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Analysis
Collective leadership for ECB

Collective leadership for ECB

by David Marsh

Tue 30 Aug 2011

During the past two years of euro-crisis escalation, the European Central Bank generally has won high marks for competence. Yet the picture has darkened since early summer. So it’s time for the ECB to appear in public with collective leadership and a more cohesive voice.

Up to a few months ago, the ECB benefited from the failure of European politicians to recognise the scale of the euro’s difficulties and tackle them with the right firepower. The ECB was Europe’s sole fully functioning crisis manager.

Now those days are over — because of evident disagreement on monetary policy within the ECB’s Governing Council. With his ‘no’ to ECB purchases of southern member states’ government bonds, Bundesbank President Jens Weidmann has admitted that, in the euro’s central decision-making body, Germany is now in a structural minority. Christian Wulff, the German president, who is supposed to be above day-to-day politics, added his voice to the controversy last week, saying the central bank’s bond purchases were illegal.

Weidmann has stepped up the opposition shown by his predecessor Axel Weber who — once he displayed his initial dismay about bond purchases in May 2010 — tried reasonably hard not to rock the ECB boat with too much discord. By contrast, Weidmann now fully articulates his resistance within the ECB Council The ECB’s fragmentation is a dangerous sign of dislocation. How long can this state of affairs drag on? A partial solution might be available in coming weeks. The retirement of President Jean-Claude Trichet on 31 October could bring a new beginning.

His successor, Bank of Italy Governor Mario Draghi, like Trichet a former Treasury chief, faces multiple challenges, against a background of progressively more sceptical public opinion – especially in Germany, where he will now have to spend a good deal of his time. Draghi may be a shrewd personality on the global central banking scene and a respected policy authority in his Italian homeland. But it’s exaggerating to say he’s an international superstar. He lacks a firm hold on the Governing Council and has no great experience with the international media. Rather counter-productively, he has apparently lately been turning down chances to meet the international press.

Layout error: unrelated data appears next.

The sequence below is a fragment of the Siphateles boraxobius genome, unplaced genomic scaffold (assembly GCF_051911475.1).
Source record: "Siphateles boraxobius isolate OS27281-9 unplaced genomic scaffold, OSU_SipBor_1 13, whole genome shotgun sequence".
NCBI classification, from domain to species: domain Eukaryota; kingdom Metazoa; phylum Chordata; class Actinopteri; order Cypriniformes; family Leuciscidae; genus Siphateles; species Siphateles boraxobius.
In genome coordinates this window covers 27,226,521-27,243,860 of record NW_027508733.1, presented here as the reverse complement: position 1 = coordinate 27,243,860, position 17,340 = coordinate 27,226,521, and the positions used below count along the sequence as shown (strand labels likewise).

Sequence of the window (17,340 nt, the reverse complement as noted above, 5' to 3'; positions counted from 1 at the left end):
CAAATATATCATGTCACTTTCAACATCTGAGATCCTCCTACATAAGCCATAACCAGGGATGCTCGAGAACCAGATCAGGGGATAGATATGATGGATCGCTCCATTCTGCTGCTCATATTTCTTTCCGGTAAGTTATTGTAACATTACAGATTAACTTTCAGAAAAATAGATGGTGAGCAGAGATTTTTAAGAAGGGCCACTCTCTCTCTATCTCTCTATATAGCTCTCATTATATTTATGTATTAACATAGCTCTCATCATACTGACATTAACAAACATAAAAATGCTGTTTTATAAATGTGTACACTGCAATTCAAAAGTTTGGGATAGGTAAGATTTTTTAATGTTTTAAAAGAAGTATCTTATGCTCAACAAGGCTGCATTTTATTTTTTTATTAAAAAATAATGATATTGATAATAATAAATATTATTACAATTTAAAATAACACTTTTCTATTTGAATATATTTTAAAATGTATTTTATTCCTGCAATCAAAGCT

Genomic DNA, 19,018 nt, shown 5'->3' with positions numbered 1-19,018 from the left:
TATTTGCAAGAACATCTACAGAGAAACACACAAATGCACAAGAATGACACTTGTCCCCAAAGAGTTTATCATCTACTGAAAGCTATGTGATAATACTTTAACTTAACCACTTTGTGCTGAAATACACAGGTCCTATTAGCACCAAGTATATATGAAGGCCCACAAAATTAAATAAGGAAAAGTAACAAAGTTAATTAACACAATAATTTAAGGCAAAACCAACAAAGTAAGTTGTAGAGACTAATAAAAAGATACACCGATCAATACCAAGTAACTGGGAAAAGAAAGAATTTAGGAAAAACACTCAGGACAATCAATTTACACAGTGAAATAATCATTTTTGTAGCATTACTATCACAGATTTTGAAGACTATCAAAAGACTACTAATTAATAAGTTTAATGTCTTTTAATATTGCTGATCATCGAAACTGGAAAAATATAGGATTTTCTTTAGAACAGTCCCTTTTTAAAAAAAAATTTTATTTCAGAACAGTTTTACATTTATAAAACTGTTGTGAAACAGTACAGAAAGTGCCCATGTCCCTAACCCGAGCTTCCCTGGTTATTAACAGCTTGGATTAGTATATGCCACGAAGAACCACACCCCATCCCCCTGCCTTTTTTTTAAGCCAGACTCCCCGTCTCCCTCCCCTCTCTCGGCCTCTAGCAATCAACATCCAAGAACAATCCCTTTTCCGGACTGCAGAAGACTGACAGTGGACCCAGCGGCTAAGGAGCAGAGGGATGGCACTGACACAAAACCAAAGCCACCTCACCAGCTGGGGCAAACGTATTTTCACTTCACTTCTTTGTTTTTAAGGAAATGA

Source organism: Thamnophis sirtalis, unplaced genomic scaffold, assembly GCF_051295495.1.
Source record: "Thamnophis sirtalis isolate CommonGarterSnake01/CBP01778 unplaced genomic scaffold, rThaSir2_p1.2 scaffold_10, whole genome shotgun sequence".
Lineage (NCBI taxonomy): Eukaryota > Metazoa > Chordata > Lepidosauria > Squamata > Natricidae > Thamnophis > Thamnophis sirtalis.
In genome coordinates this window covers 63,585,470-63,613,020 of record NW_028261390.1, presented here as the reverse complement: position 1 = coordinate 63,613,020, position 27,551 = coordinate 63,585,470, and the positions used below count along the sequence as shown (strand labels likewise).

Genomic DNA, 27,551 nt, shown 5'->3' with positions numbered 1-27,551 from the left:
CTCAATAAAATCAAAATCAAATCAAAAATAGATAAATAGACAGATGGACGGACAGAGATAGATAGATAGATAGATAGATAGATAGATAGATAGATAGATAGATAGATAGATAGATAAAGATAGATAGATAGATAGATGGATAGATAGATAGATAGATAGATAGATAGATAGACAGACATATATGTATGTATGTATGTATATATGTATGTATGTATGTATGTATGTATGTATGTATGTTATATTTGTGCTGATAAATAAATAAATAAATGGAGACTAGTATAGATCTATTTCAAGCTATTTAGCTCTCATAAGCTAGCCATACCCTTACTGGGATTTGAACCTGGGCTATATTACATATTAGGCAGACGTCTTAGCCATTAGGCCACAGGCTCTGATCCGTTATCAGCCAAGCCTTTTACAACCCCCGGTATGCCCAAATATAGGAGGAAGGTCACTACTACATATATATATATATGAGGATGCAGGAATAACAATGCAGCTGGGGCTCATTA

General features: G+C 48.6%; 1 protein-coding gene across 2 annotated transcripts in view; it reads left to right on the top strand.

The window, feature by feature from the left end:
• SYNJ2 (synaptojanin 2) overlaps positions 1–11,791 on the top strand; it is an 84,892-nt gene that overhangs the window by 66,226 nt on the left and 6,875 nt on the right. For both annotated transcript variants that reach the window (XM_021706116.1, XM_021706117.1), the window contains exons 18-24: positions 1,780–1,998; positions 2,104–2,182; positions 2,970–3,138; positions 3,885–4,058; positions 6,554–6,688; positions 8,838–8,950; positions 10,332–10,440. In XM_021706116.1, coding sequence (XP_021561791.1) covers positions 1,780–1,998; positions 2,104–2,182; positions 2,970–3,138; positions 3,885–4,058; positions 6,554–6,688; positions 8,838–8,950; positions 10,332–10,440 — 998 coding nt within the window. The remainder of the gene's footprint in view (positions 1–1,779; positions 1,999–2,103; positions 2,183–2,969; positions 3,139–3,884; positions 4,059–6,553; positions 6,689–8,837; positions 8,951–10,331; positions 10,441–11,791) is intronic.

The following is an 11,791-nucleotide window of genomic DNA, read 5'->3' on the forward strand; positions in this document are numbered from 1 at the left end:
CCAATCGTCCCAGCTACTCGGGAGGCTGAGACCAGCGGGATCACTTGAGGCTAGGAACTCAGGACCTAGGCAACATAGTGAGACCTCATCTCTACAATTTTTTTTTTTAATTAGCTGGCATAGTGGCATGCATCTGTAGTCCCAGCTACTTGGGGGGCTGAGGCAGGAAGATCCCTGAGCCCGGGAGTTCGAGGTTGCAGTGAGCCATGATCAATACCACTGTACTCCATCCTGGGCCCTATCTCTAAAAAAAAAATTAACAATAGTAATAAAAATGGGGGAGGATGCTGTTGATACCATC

Draghi has to overcome these obstacles. The sooner the better. Trichet has always practised an imperial style — accentuating the pattern of predecessor Wim Duisenberg. My suggestion is that Draghi should bring in collective leadership. From 1 November, he should appear before large audiences only with other members of the ECB’s executive board. Above all, Draghi should insist that at the ECB’s monthly press conferences he is accompanied by an appropriate number of board colleagues.

Not only, as happens up to now, Vice President Vítor Constâncio should appear before the media. In addition, board member Jürgen Stark, an ex-Bundesbank official who backs Weidmann’s tough line on state bonds, should be there — and Draghi should allow his colleagues actually to speak. Trichet’s current press rituals embody the absurd theatre that his experienced, well-respected deputy Constâncio (who held the office of Portuguese finance minister as long as 33 years ago) sits lamely next to him during press conferences but hardly makes any comments.

A new communication style would best reflect the ECB’s difficult external circumstances as well as its increased internal plurality. It would side-step the considerable threat to Draghi that he could be made the sole scapegoat for future setbacks. Trichet-era autocracy has to end. The answer is collective leadership. This will not be a permanent fix for the euro’s woes — but it’s a good way for the ECB to overcome its obvious fragility and mount a more effective public presence.

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